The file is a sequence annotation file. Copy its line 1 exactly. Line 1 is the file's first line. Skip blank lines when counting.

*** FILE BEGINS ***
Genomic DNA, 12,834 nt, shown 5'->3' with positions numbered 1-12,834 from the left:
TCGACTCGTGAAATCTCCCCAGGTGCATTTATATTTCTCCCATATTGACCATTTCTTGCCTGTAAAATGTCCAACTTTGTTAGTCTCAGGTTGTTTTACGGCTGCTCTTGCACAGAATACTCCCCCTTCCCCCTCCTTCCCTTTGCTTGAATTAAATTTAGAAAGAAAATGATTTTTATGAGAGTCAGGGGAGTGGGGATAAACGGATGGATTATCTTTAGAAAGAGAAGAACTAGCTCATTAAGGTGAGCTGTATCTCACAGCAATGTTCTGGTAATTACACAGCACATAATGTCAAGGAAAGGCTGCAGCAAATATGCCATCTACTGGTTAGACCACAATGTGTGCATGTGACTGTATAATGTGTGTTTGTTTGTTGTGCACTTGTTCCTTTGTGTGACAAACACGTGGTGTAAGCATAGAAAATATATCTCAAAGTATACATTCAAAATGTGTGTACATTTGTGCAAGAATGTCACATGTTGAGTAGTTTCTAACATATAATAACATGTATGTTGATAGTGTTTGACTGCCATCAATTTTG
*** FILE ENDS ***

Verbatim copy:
Genomic DNA, 12,834 nt, shown 5'->3' with positions numbered 1-12,834 from the left: